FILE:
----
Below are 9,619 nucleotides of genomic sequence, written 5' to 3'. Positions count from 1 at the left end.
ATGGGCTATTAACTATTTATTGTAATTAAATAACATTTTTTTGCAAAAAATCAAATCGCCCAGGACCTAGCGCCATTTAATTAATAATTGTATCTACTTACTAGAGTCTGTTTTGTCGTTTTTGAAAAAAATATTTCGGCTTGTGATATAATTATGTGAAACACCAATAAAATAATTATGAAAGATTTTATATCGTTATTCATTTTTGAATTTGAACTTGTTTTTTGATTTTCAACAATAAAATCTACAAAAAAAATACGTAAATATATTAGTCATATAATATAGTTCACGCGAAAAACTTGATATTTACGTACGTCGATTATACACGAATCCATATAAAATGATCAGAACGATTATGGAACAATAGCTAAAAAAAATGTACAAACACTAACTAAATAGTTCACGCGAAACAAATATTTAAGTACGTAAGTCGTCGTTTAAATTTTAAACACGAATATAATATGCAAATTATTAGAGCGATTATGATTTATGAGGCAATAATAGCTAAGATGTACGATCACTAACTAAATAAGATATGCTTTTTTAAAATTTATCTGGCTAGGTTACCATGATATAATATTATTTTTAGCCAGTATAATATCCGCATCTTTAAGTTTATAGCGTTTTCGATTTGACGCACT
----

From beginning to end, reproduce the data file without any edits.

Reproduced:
Below are 9,619 nucleotides of genomic sequence, written 5' to 3'. Positions count from 1 at the left end.
ATGGGCTATTAACTATTTATTGTAATTAAATAACATTTTTTTGCAAAAAATCAAATCGCCCAGGACCTAGCGCCATTTAATTAATAATTGTATCTACTTACTAGAGTCTGTTTTGTCGTTTTTGAAAAAAATATTTCGGCTTGTGATATAATTATGTGAAACACCAATAAAATAATTATGAAAGATTTTATATCGTTATTCATTTTTGAATTTGAACTTGTTTTTTGATTTTCAACAATAAAATCTACAAAAAAAATACGTAAATATATTAGTCATATAATATAGTTCACGCGAAAAACTTGATATTTACGTACGTCGATTATACACGAATCCATATAAAATGATCAGAACGATTATGGAACAATAGCTAAAAAAAATGTACAAACACTAACTAAATAGTTCACGCGAAACAAATATTTAAGTACGTAAGTCGTCGTTTAAATTTTAAACACGAATATAATATGCAAATTATTAGAGCGATTATGATTTATGAGGCAATAATAGCTAAGATGTACGATCACTAACTAAATAAGATATGCTTTTTTAAAATTTATCTGGCTAGGTTACCATGATATAATATTATTTTTAGCCAGTATAATATCCGCATCTTTAAGTTTATAGCGTTTTCGATTTGACGCACT